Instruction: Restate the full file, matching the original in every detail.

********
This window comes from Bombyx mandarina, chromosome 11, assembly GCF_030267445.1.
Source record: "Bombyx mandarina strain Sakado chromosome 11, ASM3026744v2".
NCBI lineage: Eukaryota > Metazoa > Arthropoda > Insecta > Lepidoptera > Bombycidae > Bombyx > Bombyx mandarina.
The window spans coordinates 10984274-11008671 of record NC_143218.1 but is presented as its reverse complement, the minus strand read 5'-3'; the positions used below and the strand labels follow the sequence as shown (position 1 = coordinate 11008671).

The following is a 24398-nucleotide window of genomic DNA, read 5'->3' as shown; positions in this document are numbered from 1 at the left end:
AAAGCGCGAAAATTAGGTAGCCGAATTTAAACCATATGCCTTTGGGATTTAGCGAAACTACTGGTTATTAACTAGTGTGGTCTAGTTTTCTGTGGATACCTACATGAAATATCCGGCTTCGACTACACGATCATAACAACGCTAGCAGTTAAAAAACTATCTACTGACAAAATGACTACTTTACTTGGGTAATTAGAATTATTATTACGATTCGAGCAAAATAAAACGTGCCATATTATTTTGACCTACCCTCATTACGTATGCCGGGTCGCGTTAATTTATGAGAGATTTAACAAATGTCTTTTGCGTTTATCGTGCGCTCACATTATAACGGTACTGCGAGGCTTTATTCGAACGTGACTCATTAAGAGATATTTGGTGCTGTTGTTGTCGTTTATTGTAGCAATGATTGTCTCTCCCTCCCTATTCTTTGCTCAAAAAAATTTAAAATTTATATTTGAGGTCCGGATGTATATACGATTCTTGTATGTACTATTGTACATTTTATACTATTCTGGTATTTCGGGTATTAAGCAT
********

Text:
This window comes from Bombyx mandarina, chromosome 11, assembly GCF_030267445.1.
Source record: "Bombyx mandarina strain Sakado chromosome 11, ASM3026744v2".
NCBI lineage: Eukaryota > Metazoa > Arthropoda > Insecta > Lepidoptera > Bombycidae > Bombyx > Bombyx mandarina.
The window spans coordinates 10984274-11008671 of record NC_143218.1 but is presented as its reverse complement, the minus strand read 5'-3'; the positions used below and the strand labels follow the sequence as shown (position 1 = coordinate 11008671).

The following is a 24398-nucleotide window of genomic DNA, read 5'->3' as shown; positions in this document are numbered from 1 at the left end:
AAAGCGCGAAAATTAGGTAGCCGAATTTAAACCATATGCCTTTGGGATTTAGCGAAACTACTGGTTATTAACTAGTGTGGTCTAGTTTTCTGTGGATACCTACATGAAATATCCGGCTTCGACTACACGATCATAACAACGCTAGCAGTTAAAAAACTATCTACTGACAAAATGACTACTTTACTTGGGTAATTAGAATTATTATTACGATTCGAGCAAAATAAAACGTGCCATATTATTTTGACCTACCCTCATTACGTATGCCGGGTCGCGTTAATTTATGAGAGATTTAACAAATGTCTTTTGCGTTTATCGTGCGCTCACATTATAACGGTACTGCGAGGCTTTATTCGAACGTGACTCATTAAGAGATATTTGGTGCTGTTGTTGTCGTTTATTGTAGCAATGATTGTCTCTCCCTCCCTATTCTTTGCTCAAAAAAATTTAAAATTTATATTTGAGGTCCGGATGTATATACGATTCTTGTATGTACTATTGTACATTTTATACTATTCTGGTATTTCGGGTATTAAGCAT